The Right to Self-determination: Pro-Secession?

Self-determination refers to the right of a ‘people’ possessing unique cultural and ethnic traits to freely determine their social, economic and political status to protect their unique ethno-religious and linguistic identity.[1] The United Nations has, in several declarations and resolutions promoted the right to Self-determination as a basic human right. In doing so, it has inadvertently bolstered several secessionist movements and encouraged them to claim a separate territory for their people in order to exercise their right to Self-determination.

Thus, the question arises: Is the Right to Secede a natural consequence of the right to Self-determination?

 The concept of Self-determination arose in the French Revolution, when the people demanded a government that represented the people and protected their interests. They believed that if the prevailing system did not represent the people’s will, the people had the right to overthrow the government in order to protect their rights. The American Declaration of Independence in 1776 showed the world that a population did not have to submit to the authority of an alien government and could secede to protect its freedoms.[2] The United Nations through its Charter and several international conventions such as the International Covenant on Civil and Political Rights, the International Covenant on Economic Social and Cultural Rights, the Friendly Relations Declaration, the Universal Declaration of Human Rights etc., has expressly or implicitly recognised the right to Self-determination and this has taken the form of an erga omnes norm.[3]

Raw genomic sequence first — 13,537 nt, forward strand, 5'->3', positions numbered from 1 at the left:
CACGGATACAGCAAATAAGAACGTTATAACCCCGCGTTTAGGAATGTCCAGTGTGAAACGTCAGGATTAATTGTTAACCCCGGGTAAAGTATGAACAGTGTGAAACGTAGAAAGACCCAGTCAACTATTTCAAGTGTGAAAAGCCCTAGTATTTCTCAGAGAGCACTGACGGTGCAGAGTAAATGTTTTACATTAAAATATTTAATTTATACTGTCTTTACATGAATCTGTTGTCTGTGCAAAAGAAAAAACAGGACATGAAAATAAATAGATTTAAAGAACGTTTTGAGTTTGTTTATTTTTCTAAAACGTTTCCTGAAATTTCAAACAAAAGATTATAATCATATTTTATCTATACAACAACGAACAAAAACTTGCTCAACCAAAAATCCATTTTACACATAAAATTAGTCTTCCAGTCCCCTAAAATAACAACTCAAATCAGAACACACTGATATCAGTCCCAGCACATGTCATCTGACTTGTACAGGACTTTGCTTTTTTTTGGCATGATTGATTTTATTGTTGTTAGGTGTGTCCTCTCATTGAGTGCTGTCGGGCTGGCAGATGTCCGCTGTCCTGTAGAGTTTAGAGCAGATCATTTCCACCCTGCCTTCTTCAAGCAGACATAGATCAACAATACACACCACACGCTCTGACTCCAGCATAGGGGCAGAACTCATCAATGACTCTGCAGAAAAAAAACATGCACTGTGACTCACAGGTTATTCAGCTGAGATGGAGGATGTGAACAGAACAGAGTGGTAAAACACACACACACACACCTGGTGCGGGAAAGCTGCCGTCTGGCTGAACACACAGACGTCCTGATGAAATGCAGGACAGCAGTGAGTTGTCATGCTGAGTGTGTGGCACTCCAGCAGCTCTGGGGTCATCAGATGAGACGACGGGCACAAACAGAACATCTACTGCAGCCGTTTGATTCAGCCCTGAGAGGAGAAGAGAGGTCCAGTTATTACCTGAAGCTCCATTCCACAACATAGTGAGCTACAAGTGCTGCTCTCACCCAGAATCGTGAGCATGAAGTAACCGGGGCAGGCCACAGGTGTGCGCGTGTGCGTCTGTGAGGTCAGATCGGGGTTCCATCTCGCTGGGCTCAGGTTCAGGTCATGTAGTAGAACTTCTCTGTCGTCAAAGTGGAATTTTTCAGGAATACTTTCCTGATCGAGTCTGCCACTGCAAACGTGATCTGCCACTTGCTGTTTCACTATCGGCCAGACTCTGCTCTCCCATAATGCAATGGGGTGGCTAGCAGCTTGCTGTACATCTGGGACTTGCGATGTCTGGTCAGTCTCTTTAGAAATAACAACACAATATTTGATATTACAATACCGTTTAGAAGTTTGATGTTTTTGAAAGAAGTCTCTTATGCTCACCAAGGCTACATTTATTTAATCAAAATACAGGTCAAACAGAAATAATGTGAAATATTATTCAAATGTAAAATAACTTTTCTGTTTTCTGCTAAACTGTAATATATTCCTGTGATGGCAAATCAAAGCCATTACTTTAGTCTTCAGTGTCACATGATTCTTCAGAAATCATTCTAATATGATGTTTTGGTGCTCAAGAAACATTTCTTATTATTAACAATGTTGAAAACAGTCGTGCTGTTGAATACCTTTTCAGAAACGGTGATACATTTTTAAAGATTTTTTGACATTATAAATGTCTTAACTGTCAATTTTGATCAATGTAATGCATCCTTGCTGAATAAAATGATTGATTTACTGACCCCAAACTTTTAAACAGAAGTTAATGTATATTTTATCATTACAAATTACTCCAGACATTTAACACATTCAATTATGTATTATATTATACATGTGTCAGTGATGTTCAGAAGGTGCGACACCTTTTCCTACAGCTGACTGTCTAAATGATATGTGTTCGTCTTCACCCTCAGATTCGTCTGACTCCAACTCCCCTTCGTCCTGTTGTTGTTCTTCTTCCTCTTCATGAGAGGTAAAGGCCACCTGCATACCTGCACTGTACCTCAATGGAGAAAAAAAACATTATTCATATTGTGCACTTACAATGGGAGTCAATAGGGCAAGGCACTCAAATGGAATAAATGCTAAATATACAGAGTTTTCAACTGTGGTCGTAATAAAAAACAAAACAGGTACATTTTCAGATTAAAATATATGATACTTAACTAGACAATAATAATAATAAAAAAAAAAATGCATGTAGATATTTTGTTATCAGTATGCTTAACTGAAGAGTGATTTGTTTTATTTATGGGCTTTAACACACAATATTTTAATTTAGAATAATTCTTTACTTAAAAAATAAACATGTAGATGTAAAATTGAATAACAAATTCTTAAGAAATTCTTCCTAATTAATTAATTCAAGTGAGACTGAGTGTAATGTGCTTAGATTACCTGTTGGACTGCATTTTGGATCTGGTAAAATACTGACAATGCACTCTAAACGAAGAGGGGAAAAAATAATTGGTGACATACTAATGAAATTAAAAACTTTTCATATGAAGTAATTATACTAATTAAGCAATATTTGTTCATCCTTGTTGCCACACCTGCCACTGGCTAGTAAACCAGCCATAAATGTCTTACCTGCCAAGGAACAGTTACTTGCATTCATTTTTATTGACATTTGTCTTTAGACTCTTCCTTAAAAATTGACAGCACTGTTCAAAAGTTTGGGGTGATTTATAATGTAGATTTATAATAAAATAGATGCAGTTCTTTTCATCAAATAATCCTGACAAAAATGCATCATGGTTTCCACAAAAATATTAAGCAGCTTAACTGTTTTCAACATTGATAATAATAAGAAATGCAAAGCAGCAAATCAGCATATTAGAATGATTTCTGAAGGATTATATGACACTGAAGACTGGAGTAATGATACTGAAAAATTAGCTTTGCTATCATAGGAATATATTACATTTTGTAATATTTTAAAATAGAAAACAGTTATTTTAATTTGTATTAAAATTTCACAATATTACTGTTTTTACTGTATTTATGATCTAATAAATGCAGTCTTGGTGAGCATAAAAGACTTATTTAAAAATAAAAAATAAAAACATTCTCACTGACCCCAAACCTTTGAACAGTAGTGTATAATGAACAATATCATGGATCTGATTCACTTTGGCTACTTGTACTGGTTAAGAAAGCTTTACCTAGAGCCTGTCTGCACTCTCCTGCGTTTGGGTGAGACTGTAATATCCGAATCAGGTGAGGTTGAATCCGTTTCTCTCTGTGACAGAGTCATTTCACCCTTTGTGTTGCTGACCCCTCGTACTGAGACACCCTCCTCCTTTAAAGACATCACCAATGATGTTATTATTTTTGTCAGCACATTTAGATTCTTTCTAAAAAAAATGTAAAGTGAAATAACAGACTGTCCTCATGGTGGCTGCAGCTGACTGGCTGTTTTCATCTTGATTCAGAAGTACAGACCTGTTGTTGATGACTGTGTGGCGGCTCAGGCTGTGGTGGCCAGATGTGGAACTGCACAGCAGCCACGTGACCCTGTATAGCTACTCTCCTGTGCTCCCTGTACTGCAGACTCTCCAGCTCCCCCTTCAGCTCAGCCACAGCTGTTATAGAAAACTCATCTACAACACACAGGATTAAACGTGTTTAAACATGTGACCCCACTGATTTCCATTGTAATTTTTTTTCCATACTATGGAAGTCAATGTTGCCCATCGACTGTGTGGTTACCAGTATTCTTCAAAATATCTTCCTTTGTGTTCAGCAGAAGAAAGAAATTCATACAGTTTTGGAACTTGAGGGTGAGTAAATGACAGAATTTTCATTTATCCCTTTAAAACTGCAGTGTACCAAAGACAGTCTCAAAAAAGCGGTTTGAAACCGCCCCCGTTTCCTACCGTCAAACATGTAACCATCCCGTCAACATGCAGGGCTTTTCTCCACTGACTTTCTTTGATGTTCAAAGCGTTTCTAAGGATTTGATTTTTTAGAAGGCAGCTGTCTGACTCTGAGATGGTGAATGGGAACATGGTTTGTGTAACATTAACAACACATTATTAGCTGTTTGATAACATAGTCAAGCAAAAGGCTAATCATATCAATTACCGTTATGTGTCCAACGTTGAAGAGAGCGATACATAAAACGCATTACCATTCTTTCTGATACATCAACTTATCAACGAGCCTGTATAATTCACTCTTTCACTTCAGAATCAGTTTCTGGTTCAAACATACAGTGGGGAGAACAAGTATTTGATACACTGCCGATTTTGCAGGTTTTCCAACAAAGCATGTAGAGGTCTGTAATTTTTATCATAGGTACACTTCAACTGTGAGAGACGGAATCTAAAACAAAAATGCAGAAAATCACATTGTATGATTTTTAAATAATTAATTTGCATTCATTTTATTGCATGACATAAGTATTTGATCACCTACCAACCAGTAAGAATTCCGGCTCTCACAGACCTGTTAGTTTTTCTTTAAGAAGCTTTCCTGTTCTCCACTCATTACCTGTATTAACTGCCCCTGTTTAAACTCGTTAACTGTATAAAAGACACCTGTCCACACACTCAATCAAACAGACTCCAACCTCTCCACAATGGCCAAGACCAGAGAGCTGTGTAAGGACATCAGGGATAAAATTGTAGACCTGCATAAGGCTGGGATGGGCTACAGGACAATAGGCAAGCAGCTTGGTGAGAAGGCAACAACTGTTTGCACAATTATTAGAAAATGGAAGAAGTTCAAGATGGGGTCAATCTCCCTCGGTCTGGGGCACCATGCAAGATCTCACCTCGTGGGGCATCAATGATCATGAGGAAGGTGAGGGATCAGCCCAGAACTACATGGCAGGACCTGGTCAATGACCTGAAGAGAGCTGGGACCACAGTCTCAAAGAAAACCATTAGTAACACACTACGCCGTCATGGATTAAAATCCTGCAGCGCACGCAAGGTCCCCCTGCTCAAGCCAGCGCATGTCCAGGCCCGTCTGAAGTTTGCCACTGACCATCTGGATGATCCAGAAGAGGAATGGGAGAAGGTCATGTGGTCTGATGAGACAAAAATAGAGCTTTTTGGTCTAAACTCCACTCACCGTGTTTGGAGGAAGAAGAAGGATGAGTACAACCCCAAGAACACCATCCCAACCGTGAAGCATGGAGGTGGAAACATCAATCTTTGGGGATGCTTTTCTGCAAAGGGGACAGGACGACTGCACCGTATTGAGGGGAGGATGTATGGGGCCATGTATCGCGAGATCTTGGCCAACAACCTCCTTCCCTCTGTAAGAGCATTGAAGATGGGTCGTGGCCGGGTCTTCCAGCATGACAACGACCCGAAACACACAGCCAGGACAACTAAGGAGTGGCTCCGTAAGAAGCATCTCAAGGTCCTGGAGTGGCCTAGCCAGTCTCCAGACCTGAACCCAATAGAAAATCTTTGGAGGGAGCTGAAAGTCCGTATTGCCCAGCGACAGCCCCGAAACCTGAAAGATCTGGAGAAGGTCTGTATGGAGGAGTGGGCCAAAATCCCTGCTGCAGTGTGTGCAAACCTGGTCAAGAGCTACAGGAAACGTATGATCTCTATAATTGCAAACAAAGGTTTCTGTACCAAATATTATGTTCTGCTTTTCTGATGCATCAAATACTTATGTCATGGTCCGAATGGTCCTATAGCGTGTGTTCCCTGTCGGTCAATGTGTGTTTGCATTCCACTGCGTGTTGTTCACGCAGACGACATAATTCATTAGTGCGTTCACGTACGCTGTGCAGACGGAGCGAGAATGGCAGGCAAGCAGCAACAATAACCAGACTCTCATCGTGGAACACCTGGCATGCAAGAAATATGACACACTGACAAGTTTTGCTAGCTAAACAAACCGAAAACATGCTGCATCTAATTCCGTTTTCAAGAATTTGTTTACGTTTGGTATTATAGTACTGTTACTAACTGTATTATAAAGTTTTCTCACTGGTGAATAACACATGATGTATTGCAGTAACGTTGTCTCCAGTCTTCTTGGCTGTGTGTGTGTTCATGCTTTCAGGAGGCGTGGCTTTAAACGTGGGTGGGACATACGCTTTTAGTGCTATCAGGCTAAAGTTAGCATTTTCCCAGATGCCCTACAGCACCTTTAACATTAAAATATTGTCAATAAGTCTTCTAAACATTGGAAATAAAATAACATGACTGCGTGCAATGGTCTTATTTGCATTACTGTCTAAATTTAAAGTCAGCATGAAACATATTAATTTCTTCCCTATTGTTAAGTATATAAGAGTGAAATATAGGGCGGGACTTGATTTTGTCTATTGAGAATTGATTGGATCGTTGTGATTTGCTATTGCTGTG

However, even as per discussions preceding the inclusion of Article 1.2 in the UN Charter,[4] the Right to Self-determination was limited to just that and secession was never a part of the scheme Self-determination, even in the pre-decolonisation context, was taken to mean merely self government and independence was, by extension, and not an automatic right. The principle was upheld in cases where it did not bring about or authorise secession.[5] This scenario was modified to include independence for colonised countries and peoples as per the 1960 Declaration on the Granting of Independence to Colonial Countries and Peoples,[6] permitting them to declare independence if they were being subjected to alien subjugation, domination and exploitation. It was still believed that the principle could not apply to the population of a sovereign State, irrespective of the nature of human rights abuse that may be prevalent, so long as the State did not systematically practice discrimination on racial or religious grounds. This restriction was based on the natural instinct of sovereign States to protect their territorial integrity, and avoid the inadvertent authorisation of secession. Thus came the distinction between internal and external self-determination.

At this juncture, the principle of self determination had a bearing on the rights of peoples within a sovereign territory to elect and keep a government of their choice, or internal self-determination; and on the rights of peoples under colonial, racist or alien rule to freely choose their government in the realm of international relations, or external self-determination. Under the latter, people were given the freedom to either form a sovereign and independent State, to freely associate and integrate with an independent State or to emerge into any other form of political status freely determined by the people.[7]